GHS Labels: What They Look Like and What They Mean

GHS Labels: What They Look Like and What They Mean

Christopher Collier

Christopher Collier

Search Engine Strategist

Christopher Collier is the Search Engine Strategist with Vivid Learning Systems, an online safety training provider making life a little easier for safety professionals. We want to make sure your workers stay safe out there.

There are nine pictograms under the Globally Harmonized System (GHS) to convey health, physical and environmental hazards. The final Hazard Communication Standard (HCS) requires eight of these pictograms, the exception being the environmental pictogram, as environmental hazards that are not within OSHA’s jurisdiction. The hazard pictograms and their corresponding hazards are shown below.

Pictograms and Hazards

How to Use GHS Pictograms

Pictogram means a graphical composition that may include a symbol plus other elements, such as a border, background pattern or color that conveys specific information. All hazard pictograms should be in the shape of a square set on a point (diamond).

Pictogram

For transport, the pictograms prescribed by the UN Model Regulations on the Transport of Dangerous Goods should be used. Transport pictograms must have minimum dimensions of 3.9 inches by 3.9 inches, with exceptions for smaller pictograms on very small packaging and gas cylinders. Transport pictograms have symbol on upper half of label. The pictograms should be affixed to a background of contrasting color.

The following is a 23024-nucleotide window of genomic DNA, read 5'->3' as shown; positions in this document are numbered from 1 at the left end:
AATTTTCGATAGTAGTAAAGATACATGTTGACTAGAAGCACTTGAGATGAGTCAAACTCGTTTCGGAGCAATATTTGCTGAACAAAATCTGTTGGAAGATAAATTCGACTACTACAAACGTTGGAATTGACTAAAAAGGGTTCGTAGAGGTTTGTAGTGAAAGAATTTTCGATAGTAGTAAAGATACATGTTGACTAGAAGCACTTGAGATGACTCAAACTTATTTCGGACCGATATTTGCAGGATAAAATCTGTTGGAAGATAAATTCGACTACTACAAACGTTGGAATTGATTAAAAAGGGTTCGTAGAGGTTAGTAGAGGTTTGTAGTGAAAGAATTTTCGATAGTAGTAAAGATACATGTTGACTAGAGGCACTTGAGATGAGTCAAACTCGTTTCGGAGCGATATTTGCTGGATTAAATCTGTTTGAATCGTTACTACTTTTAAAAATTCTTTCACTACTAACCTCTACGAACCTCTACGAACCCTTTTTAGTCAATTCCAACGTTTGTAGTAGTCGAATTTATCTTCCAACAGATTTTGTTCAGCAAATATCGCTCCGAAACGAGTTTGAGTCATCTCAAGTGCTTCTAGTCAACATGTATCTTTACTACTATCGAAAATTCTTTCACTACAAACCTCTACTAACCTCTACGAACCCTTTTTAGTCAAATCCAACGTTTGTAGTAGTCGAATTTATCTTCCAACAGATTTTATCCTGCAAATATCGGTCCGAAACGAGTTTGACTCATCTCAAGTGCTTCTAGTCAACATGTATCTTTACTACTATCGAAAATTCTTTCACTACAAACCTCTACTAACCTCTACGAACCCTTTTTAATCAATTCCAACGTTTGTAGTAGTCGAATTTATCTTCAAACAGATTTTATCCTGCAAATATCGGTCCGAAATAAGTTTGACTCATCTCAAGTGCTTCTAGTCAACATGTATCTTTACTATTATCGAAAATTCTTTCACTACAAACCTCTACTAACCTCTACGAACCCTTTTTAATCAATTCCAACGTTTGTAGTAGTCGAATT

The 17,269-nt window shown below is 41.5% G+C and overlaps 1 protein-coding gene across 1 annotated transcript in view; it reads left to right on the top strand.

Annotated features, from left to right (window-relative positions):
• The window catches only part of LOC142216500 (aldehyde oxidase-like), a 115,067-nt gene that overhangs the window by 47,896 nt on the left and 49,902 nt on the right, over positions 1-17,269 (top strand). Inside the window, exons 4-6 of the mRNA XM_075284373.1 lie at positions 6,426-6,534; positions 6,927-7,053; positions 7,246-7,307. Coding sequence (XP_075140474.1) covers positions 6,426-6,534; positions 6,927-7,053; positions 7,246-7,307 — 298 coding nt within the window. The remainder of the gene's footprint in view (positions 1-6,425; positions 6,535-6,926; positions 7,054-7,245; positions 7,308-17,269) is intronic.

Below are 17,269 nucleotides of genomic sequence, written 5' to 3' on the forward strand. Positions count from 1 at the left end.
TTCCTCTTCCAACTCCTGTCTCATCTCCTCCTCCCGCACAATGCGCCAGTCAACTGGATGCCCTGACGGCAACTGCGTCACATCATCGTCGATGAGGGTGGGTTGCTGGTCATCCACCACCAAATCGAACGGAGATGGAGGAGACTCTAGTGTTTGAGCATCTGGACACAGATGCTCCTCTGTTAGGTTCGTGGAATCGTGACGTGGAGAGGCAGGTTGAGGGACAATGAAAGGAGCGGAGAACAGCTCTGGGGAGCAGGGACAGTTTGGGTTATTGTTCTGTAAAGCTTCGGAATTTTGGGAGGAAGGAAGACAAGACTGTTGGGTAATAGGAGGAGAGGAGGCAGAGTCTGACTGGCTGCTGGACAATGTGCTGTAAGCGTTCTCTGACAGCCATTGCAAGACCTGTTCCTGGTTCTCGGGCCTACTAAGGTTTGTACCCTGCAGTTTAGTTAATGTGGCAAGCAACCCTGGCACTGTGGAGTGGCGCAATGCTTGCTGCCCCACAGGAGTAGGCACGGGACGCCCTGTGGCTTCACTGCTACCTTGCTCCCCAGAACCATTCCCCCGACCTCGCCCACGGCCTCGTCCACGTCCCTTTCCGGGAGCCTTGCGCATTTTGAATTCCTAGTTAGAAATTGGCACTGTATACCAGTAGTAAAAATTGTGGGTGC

Transport Pictogram

FAQs

Can I use a black border on pictograms for domestic shipment?

No, pictograms must have red borders. OSHA believes that the use of the red frame will increase recognition and comprehensibility. The color red naturally attracts the eye above all other colors. Therefore, the red frame is required regardless of whether the shipment is domestic or international.

When must label information be updated?

OSHA is lifting the stay on enforcement regarding the provision to update labels when new information on hazards becomes available. Chemical manufacturers, importers, distributors, or employers who become newly aware of any significant information regarding the hazards of a chemical shall revise the labels for the chemical within six months of becoming aware of the new information, and shall ensure that labels on containers of hazardous chemicals shipped after that time contain the new information. If the chemical is not currently produced or imported, the chemical manufacturer, importer, distributor, or employer shall add the information to the label before the chemical is shipped or introduced into the workplace again.

How will workplace labeling provisions be changing under the revised HCS?

Employers may choose to label workplace containers either with the same label that would be on shipped containers for the chemical under the revised rule, or with label alternatives that meet the requirements for HCS. Alternative labeling systems such as the National Fire Protection Association (NFPA) 704 Hazard Rating and the Hazardous Material Information System (HMIS) are permitted for workplace containers. However, the information supplied on these labels must be consistent with the revised HCS, e.g., no conflicting hazard warnings or pictograms.

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